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Legal case

Low costs and low expectations

The Court of Appeal assess insurers’ potential to challenge credit hire claims within the MOJ portal.

Hot off the press – the judgment in the cases of London Borough of Islington v Said Bourous/Samantha Davis v Khalil Yousaf (which were heard on 21/22 June 2022 before Sir Andrew McFarlane; LJ Nicola Davies and LJ Elisabeth Laing) was handed down on 16 September 2022.   

Here is a copy of the judgment for you to read at your leisure. In addition, to help you, below is a brief note of the issues, outcomes, and ramifications:

  • The conjoined appeals relate to handling of credit hire claims within the Protocol for Low Value Personal Injury Claims in Road Traffic Accidents (the ‘RTA Protocol’). 
  • Both involved claims for credit hire brought by taxi drivers. 
  • The RTA Protocol is a process designed to deal with a large volume of low value claims quickly, at proportionate cost, and with limited court resources.
  • The previous appeal of Phillips v Willis which dealt with an RTA Protocol case confirmed parties were to expect rough justice for cases dealt with within its process. 
  • In London Borough of Islington, the defendant had challenged only the rate of the hire at stage 2 of the RTA Protocol. Part 8 proceedings were issued to assess quantum. The defendant filed an Acknowledgment seeking a transfer to Part 7. At the stage 3 hearing the defendant sought to argue that the claimant should have presented a loss of profit claim and had not done so meaning the loss should be dismissed. They relied on Hussain v EUI Limited.   At first instance that argument was accepted, and the hire claim dismissed. 
  • This was overturned on appeal on the basis that the loss of profit argument was not raised at stage 2 so should not have been considered at the stage 3 hearing.
  • In Samantha Davis, the defendant argued need (based on the failure to submit a loss of profit claim), intervention and rate at stage 2. At stage 3 the intervention argument was rejected, and the judge went on to allow the credit hire rate.
  • The first instance appeal was dismissed but the defendant appealed to the Court of Appeal arguing it was wrong to find the claimant impecunious based on the limited evidence disclosed (a bland statement with no accompanying financial disclosure) or that it was alternatively wrong not to transfer the claim to Part 7.
  • The Court of Appeal dismissed the London Borough of Islington appeal re-confirming that need to hire had not been raised at stage 2 (as an alternative rate was offered) and you could only object to a head of loss at a stage 3 hearing if it was challenged at stage 2. 
  • They additionally dismissed the Samantha Davis appeal finding the evidence as to impecuniosity was sufficient for an RTA Protocol case. If the defendant wanted to challenge the veracity of evidence, they should have sought to transfer the case to Part 7.  They also refused to consider whether the matter should be transferred to Part 7 as this was not a ground of appeal for which permission should be granted.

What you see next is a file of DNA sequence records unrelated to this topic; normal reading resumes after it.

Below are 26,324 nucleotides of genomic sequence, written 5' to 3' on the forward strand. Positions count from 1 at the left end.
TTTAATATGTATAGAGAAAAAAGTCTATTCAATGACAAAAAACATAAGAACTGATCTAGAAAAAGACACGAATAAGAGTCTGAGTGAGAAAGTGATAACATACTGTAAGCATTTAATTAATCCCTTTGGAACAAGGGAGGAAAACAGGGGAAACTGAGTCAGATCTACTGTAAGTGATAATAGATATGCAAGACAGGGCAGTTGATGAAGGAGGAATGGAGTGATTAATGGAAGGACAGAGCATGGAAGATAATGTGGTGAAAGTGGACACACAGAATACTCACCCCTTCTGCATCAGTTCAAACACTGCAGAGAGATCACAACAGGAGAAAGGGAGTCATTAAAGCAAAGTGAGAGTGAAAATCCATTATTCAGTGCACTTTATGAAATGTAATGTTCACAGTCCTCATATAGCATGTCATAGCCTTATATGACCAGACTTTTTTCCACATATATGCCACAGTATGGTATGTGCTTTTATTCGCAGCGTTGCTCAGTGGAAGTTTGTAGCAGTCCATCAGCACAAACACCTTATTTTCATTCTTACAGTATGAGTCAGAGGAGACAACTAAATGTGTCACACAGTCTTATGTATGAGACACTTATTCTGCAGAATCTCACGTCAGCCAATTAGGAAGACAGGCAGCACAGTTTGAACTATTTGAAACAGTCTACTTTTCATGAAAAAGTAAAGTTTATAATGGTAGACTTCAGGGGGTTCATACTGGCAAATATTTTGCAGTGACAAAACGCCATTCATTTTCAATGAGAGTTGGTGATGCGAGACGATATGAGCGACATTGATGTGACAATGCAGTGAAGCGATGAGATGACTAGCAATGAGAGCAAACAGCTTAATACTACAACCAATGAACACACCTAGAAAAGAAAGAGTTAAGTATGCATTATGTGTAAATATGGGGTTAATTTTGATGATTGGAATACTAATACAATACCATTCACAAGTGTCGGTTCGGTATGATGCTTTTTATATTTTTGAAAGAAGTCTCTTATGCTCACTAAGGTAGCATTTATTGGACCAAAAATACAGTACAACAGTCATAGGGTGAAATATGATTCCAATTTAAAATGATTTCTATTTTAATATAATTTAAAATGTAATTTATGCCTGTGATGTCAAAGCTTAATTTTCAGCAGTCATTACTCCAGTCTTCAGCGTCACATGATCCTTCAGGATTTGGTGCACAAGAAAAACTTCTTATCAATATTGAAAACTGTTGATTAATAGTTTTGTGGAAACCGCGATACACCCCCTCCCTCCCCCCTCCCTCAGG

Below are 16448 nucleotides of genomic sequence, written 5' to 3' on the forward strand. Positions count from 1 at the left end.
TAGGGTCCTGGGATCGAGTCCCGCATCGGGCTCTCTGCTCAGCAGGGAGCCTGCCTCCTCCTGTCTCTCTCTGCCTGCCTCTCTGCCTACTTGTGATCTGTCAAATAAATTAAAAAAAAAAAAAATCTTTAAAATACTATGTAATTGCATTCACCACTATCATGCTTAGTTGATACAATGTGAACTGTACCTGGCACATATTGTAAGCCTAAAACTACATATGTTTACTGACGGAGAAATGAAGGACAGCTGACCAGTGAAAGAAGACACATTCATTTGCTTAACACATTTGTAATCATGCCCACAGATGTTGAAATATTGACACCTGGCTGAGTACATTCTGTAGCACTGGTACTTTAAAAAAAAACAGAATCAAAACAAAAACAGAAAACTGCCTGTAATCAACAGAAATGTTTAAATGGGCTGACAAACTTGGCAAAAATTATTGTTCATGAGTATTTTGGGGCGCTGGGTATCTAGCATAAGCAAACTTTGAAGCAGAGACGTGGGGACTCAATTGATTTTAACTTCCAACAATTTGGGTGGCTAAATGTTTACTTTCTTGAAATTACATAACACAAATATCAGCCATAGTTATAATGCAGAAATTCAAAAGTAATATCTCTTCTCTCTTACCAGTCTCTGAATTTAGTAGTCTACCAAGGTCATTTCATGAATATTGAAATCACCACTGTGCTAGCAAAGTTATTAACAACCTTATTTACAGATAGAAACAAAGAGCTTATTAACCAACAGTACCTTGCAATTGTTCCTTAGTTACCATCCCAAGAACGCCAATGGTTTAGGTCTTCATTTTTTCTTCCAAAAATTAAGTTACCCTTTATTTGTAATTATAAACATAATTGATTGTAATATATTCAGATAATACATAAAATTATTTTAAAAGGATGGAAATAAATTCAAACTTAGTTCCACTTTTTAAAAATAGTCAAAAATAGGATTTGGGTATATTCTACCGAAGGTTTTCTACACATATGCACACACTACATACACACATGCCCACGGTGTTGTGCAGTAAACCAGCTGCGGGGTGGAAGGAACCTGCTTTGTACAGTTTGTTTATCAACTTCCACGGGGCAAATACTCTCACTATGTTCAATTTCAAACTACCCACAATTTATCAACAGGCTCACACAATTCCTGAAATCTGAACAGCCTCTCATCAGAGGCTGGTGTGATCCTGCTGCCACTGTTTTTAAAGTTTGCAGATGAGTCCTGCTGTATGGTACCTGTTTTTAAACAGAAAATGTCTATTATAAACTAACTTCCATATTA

• They highlighted that insurers benefit from the economies of scale and costs created by the RTA Protocol and so should be accepting of the lower level of evidence/rough justice. They also pointed to the fact insurers are not locked into the process, with many credit hire cases settled outside, and them being able to take cases out if they wished to investigate further.
  • As a footnote they confirmed that the White Book suggestion that Phillips v Willis states RTA Protocol cases should only be transferred to Part 7 if they are rare or exceptional is not correct.
  • On the face of it, the outcomes are both negative for the defendant market.
  • However, London Borough of Islington is just a confirmation of the already stated proposition that you cannot raise arguments at stage 3 which are not included in stage 2.
  • As to the Samantha Davis outcome, insurers should be reassured that the creation of the new OIC portal means fewer cases will now be dealt with under the RTA Protocol so there will be fewer repercussions.
  • Sadly, the case is likely to result in more claimants alleging impecuniosity by serving a bland statement only.  Insurers therefore need to focus on their intervention offers so they can challenge rates whilst not removing cases from the RTA Protocol.
  • Insurers will also need to now assess whether they wish to accept allegations of impecuniosity or to test them by removing cases from the RTA Protocol and transferring to Part 7. This will of course incur additional costs and so will be a balancing exercise between the sums challenged and the additional costs.

If you want to get in touch with regards to the case and its effect on your processes, don’t hesitate to contact Sarah or a member of our team of expert motor insurance solicitors.

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